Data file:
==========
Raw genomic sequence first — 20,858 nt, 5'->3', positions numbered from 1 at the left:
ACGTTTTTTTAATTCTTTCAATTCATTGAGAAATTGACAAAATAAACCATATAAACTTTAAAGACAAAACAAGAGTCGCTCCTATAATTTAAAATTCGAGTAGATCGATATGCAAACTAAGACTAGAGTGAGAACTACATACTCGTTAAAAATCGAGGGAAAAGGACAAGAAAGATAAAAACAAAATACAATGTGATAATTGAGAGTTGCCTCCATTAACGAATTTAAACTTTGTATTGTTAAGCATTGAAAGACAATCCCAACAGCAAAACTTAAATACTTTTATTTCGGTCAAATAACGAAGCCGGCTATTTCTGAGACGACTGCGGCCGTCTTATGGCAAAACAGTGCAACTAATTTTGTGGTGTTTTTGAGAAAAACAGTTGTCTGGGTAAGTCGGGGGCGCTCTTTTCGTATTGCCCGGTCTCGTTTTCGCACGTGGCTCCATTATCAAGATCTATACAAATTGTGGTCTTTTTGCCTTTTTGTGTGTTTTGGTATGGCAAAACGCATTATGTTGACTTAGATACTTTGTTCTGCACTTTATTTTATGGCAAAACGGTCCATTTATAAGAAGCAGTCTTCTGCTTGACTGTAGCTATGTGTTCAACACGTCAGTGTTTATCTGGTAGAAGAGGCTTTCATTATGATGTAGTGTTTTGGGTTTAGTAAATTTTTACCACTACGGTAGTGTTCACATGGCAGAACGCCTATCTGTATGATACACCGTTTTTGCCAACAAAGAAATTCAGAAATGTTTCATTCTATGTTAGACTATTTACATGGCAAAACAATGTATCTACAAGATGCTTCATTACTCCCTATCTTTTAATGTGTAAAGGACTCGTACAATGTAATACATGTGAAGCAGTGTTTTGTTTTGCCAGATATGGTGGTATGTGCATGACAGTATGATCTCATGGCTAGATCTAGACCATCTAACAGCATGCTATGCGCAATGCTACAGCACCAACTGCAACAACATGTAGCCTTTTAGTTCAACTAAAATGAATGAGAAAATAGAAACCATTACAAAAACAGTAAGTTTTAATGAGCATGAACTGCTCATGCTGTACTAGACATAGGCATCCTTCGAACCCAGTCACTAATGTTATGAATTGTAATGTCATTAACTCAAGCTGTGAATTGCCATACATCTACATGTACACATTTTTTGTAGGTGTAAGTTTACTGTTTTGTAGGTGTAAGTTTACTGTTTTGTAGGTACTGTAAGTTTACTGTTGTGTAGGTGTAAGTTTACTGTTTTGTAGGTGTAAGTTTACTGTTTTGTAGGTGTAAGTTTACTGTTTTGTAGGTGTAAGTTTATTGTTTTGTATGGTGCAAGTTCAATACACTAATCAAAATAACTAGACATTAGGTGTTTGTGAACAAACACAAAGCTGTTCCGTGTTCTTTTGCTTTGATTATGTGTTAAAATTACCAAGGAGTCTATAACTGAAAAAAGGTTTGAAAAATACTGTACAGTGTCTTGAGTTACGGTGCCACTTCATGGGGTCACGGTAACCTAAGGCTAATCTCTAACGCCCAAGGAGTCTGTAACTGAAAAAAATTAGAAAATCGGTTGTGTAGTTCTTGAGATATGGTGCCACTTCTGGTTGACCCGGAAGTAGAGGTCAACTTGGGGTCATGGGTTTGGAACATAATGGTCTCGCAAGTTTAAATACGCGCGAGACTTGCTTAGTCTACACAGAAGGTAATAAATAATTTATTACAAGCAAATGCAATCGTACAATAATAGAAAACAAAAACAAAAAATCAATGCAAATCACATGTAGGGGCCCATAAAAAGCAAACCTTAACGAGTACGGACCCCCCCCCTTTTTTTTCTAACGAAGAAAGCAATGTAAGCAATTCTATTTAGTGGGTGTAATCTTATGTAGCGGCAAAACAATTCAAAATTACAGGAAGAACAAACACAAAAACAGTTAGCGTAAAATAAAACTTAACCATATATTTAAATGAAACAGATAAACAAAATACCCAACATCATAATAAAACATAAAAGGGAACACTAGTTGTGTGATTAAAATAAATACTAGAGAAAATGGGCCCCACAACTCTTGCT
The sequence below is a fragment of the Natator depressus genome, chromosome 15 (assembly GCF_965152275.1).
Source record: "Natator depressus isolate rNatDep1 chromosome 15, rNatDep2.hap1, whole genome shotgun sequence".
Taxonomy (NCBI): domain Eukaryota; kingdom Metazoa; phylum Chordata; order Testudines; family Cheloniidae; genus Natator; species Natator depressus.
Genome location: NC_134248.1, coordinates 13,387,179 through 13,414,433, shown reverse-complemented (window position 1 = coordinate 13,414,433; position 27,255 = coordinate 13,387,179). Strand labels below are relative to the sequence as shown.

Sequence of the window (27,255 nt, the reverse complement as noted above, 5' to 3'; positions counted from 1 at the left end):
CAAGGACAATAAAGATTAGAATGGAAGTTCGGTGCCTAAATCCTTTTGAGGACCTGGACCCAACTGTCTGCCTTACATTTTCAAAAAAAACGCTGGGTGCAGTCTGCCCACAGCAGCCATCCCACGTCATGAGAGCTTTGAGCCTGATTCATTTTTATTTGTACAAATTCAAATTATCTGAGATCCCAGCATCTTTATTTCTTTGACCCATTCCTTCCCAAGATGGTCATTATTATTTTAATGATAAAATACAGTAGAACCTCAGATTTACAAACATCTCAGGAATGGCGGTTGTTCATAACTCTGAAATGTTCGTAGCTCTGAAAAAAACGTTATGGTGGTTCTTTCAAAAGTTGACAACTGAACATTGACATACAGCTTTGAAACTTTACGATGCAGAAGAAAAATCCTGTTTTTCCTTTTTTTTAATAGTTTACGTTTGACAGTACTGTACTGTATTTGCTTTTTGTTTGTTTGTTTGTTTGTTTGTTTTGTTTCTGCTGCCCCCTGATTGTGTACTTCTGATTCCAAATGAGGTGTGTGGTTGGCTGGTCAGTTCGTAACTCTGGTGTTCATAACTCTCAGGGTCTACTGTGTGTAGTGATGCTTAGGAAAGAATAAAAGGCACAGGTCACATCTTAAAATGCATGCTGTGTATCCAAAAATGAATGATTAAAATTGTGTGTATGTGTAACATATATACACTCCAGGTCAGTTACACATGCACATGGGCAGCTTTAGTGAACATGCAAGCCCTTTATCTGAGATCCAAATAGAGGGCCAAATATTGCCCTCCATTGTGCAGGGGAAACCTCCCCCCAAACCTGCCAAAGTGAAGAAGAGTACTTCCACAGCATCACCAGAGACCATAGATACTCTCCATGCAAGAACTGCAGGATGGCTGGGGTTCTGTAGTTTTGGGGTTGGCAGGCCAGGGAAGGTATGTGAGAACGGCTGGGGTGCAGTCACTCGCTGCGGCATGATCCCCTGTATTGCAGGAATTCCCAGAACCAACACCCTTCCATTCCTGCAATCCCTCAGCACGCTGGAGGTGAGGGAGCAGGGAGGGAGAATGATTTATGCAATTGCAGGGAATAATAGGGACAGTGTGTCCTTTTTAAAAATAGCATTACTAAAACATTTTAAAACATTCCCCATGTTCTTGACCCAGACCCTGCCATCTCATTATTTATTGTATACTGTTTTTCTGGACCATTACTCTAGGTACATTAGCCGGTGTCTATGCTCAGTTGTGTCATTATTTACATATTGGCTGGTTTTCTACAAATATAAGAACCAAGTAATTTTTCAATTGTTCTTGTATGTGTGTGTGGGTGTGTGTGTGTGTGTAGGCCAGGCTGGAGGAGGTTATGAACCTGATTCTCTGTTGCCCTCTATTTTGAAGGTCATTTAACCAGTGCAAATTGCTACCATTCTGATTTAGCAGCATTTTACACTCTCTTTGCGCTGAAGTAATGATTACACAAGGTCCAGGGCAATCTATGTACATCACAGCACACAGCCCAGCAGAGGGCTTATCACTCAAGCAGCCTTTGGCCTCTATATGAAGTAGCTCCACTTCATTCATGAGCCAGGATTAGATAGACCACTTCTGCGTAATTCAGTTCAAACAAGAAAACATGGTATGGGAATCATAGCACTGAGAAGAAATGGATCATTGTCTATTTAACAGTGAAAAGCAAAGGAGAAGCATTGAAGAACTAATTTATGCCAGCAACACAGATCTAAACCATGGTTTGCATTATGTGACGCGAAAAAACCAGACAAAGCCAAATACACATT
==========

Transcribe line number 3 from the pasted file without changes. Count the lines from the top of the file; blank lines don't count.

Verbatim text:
The sequence below is a fragment of the Natator depressus genome, chromosome 15 (assembly GCF_965152275.1).